Tesla (TSLA) shares are out of favor, again.
This time, it’s because the electric car/solar power/save-the-planet company is beginning to be valued like an automaker.
The transformation began last week. That’s when Elon Musk announced the $47 billion company was finally ready to mass-produce a $35,000 electric vehicle.
This was supposed to be an epic milestone in the quest to bring electric cars and new-age swagger to the masses. Instead, it spells trouble for Tesla.
This also marks the beginning of a new component ecosystem.
I own no Tesla shares. I’m not short. Since its flashy IPO nine years ago, I’ve watched the circus from the safety of the sidelines.
To be fair, Elon Musk has a rare talent. Like Steve Jobs of Apple fame, he is a master storyteller. The story he’s telling with Tesla is a humdinger.
Before Teslas, electric vehicles (EVs) were underpowered and unsafe. Driving a Toyota Prius or one of those Honda lookalikes told the world that you cared about the planet but you didn’t like driving.
An EV was an exceedingly dull tool. End of story.
The Model S changed everything …
Super-sleek, loaded with cool gadgets and insanely quick, Teslas made no compromises. Like eating ice cream all day and getting six-pack abs for your trouble. Tesla owners love driving their cars, and they felt like they were saving the planet, too.
So when Musk laid out a plan to eventually build an EV everyone could afford, buyers flocked. During a two-week span in 2016, Tesla sold 400,000 Model 3s online. No test drives needed or even wanted.
Bearish investors having been saying for years that this would all end badly …
Jim Chanos, a noted short-seller, told a Bloomberg panel in 2015 that BMW’s i3 was a Tesla killer. He recommended shorting the stock ahead of the inevitable reckoning.
And Bob Lutz, the former chairman of General Motors (GM), called Tesla a Ponzi scheme during a 2017 CNBC TV interview.
For the record, with its measly 42.2 kWh battery, the i3 was a disaster for BMW. And Tesla is not a Ponzi scheme. It’s an 11-year-old business that builds new factories and manufacturing processes.
However, Chanos’ and Lutz’ larger points hit home. At some point, Tesla had to graduate from its too-good-to-be true bubble.
The $35,000 Model 3 is the pinprick.
This forces investors to acknowledge Tesla’s shortcomings. The company has always struggled to make cars at scale. Now, real competition is headed its way from companies that know how to mass-produce vehicles.
Related post: BMW gives the electric vehicle market a charge
And across the industry, the pipeline is full of would-be Tesla assassins from the likes of Audi, Mercedes, Porsche, Aston Martin and this beauty from Ferrari.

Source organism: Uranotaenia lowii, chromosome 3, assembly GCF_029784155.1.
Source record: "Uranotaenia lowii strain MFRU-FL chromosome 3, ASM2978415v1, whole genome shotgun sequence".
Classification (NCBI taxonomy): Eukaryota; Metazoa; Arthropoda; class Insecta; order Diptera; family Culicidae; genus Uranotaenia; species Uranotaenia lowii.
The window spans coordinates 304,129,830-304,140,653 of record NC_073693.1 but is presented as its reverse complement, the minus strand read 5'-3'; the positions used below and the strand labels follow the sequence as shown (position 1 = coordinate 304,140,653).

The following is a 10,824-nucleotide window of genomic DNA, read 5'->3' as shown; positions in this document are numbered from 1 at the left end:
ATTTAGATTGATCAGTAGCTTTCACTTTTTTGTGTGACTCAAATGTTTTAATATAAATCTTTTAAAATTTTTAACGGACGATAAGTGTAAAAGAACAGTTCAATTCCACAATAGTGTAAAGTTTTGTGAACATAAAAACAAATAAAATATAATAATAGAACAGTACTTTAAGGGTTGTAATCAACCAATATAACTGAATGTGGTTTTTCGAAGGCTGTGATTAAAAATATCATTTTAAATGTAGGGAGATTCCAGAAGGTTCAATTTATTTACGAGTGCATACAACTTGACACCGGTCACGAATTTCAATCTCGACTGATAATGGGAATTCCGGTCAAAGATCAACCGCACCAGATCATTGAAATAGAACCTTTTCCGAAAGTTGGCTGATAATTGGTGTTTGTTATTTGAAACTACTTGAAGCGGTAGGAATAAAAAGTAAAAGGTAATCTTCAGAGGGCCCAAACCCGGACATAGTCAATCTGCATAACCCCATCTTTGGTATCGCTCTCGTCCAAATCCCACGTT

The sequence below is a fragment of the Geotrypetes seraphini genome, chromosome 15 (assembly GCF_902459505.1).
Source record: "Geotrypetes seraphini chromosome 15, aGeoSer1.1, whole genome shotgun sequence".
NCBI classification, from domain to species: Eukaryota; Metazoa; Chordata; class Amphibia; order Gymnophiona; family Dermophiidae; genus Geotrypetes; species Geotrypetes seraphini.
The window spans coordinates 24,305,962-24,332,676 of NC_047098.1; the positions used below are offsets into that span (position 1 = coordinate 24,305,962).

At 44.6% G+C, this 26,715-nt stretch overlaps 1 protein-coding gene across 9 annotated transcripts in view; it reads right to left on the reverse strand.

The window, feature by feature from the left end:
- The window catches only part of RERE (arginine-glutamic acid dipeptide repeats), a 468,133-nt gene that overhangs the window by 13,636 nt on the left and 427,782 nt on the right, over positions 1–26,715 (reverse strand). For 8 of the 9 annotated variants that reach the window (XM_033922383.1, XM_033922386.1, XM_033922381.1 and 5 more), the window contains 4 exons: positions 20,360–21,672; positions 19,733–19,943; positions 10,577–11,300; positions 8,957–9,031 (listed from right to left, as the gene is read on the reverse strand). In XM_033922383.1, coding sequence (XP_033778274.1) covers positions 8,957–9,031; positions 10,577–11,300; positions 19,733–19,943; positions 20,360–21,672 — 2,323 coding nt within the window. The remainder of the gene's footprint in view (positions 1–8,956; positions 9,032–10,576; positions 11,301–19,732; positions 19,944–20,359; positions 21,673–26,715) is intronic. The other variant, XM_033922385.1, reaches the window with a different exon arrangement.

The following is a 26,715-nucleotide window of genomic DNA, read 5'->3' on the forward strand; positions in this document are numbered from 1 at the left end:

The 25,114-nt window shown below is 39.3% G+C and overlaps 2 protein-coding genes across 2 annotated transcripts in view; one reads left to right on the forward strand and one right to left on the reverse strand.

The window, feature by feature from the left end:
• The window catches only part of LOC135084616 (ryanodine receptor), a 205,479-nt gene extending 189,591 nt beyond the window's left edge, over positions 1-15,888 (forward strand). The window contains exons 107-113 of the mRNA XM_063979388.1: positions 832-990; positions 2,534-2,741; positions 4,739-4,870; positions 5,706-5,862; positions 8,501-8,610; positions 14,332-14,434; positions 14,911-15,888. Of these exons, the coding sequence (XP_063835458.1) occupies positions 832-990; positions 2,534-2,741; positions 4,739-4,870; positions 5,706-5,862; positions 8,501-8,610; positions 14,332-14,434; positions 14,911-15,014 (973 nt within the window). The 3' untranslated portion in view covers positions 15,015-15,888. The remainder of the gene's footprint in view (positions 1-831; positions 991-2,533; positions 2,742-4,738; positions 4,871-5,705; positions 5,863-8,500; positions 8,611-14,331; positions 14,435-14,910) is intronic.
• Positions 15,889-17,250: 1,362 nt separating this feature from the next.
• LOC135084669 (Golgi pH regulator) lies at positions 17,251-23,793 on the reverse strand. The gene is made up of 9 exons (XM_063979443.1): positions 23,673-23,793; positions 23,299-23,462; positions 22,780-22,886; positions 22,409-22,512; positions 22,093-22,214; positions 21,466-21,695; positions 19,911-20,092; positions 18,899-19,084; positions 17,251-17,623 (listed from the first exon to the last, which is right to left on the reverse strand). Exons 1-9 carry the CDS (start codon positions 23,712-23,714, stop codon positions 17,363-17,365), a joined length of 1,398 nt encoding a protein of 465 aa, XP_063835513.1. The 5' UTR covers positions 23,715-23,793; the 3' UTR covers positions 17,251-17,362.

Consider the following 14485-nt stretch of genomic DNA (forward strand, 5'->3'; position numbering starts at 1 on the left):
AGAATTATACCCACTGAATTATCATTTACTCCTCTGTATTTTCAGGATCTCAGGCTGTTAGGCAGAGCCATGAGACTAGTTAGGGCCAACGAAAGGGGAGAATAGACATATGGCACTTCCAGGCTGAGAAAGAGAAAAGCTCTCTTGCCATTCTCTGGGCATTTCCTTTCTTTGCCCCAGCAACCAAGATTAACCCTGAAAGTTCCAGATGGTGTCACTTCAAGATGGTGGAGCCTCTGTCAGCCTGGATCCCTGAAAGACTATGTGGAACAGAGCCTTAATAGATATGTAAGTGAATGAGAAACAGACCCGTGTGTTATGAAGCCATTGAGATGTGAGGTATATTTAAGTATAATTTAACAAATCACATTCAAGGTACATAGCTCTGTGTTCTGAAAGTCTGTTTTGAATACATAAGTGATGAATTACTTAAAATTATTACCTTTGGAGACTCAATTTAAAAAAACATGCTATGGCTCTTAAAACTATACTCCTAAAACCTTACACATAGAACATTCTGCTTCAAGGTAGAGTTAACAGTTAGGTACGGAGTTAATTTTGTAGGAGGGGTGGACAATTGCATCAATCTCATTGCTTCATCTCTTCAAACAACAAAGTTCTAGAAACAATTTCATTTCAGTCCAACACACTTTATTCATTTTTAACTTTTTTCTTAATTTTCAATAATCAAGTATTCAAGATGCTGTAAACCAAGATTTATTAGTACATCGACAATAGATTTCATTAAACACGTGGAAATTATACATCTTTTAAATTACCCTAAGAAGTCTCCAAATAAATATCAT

Every major carmaker has plans for EVs …
- Volkswagen, the largest carmaker by sales, is spending $12.5 billion getting its plants ready to produce 15 million electric cars by 2023.
- Volvo is electrifying the entire fleet.
- Ford (F) announced in January the company would produce an all-electric F-150
While this is not great news for Tesla, this sea change is an opportunity for investors.
It means carmakers are rethinking their systems and processes. Which, in turn, creates a new category of components winners — I’m talking about companies with strong competitive advantages and plenty of profit runway.
Amphenol Corp. (APH) is a perfect example of this new kind of opportunity.
Connecticut-based Amphenol makes electrical wiring interconnection systems, sensors, antennas, infotainment, light assemblies, switches and power management products for the automotive sector.
In Q4, Amphenol completed its acquisition of SSI Controls Technologies. This Wisconsin company provides high-tech sensor systems, including ultrasonic level systems, to the automotive and industrial sectors.
Admittedly, SSI has a dull business. That’s just fine because it’s surprisingly lucrative. And it’s destined to improve as more electric cars use its sensors and interconnection systems.
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Amphenol has become a leading player in the automotive, military, commercial aerospace, mobile, broadband and data communications markets it serves.
Fourth-quarter sales reached a record $2.26 billion, rising 14% quarter-over-quarter. New bookings surged to $2.2 billion, and free cash flow was $378 million.
For the full year, sales jumped 17% to $8.2 billion.
Amphenol shares, recently at $94.32, trade at about 24x forward earnings, and 3.6x sales. The market capitalization is $28.2 billion, following a 16.6% rally so far in 2019.
Given the bright prospects, investors can safely buy Amphenol shares into market weakness.
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Jon D. Markman